Looking back, Merlin wasn’t much different than the other electronic handheld games released around the time, including a series of sports games from Mattel and Coleco. They all ran on 8-bit processors from companies like Intel and Texas Instruments and in lieu of even basic LCD screens used a grid of red LEDs which were the cheapest to manufacture at the time. What made Merlin still appealing to me years later was its design that allowed for multiple games to all run on the same device. Simon never appealed to me because it was a one-trick pony. If I got bored of music, I could always jump back to a quick game of Tic-Tac-Toe. As mobile distractions go, Merlin might be the closest thing to the smartphone’s great-great-great-grandparent.

Despite never being as popular as Simon (I don’t remember ever seeing a single Merlin toy commercial on TV as a kid, where as Simon seemed to be everywhere), Merlin The Electronic Wizard still went on to sell over 5.5 million units before being quietly discontinued sometime in the mid-’80s. It was groundbreaking when it was first released, but just a few years later Nintendo introduced its first Game & Watch handhelds with LCD displays featuring real graphics and animations. They, and the hundreds of LCD-based handhelds that were to follow from companies like Tiger Electronics, were much smaller and less power-hungry than Merlin was. Parker Brothers’ creation also faced stiff competition from the burgeoning home console market, and despite including multiple games, it didn’t come close to the number of games offered on consoles like the Atari 2600 and ColecoVision which used swappable game carts.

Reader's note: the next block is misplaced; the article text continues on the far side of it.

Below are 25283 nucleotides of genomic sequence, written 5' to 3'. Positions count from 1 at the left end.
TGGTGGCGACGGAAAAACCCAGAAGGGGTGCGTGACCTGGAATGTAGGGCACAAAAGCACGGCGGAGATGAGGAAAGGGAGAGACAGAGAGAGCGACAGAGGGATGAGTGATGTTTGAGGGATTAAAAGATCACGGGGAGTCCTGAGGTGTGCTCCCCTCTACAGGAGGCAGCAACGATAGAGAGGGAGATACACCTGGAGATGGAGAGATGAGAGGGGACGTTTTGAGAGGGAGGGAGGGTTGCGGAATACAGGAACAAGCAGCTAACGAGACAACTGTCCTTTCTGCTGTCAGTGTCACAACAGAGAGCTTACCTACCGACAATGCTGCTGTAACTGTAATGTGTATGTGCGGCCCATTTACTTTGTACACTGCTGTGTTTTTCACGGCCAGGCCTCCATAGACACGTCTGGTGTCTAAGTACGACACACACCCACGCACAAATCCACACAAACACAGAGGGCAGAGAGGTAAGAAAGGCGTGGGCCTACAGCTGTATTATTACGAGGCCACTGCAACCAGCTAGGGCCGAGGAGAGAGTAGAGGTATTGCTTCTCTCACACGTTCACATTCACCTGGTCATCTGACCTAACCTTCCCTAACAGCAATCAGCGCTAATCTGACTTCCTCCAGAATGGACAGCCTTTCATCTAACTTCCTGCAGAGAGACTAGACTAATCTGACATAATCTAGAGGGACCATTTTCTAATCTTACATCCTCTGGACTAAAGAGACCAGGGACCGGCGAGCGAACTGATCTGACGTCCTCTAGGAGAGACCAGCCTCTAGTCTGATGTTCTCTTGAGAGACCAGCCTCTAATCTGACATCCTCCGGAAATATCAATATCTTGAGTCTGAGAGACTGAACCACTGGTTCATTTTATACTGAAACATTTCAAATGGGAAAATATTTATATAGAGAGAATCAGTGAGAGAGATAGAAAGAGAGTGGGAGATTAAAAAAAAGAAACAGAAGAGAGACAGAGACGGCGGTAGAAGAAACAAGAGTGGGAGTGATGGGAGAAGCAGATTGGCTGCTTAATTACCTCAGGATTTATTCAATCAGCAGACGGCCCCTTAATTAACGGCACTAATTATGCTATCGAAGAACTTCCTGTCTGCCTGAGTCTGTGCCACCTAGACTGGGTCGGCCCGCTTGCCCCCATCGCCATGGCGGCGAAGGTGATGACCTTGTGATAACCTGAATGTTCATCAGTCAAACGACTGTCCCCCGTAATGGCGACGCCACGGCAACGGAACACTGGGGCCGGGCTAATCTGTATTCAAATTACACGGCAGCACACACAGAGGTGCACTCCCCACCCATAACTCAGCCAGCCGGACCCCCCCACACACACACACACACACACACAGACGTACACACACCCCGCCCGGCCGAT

Like many of my childhood electronic toys, Merlin eventually died in storage, presumably at the hands of six AA batteries that corroded away over time. I wasn’t pleased to learn my parents had thrown it away, but I do appreciate them actually allowing me to enjoy and experiment with it when I was younger. I’m sure it was the catalyst for them bringing home a Commodore 64 a few years later, which was a fundamental part of my childhood and a big part of who I am today. But Merlin was definitely the first spark.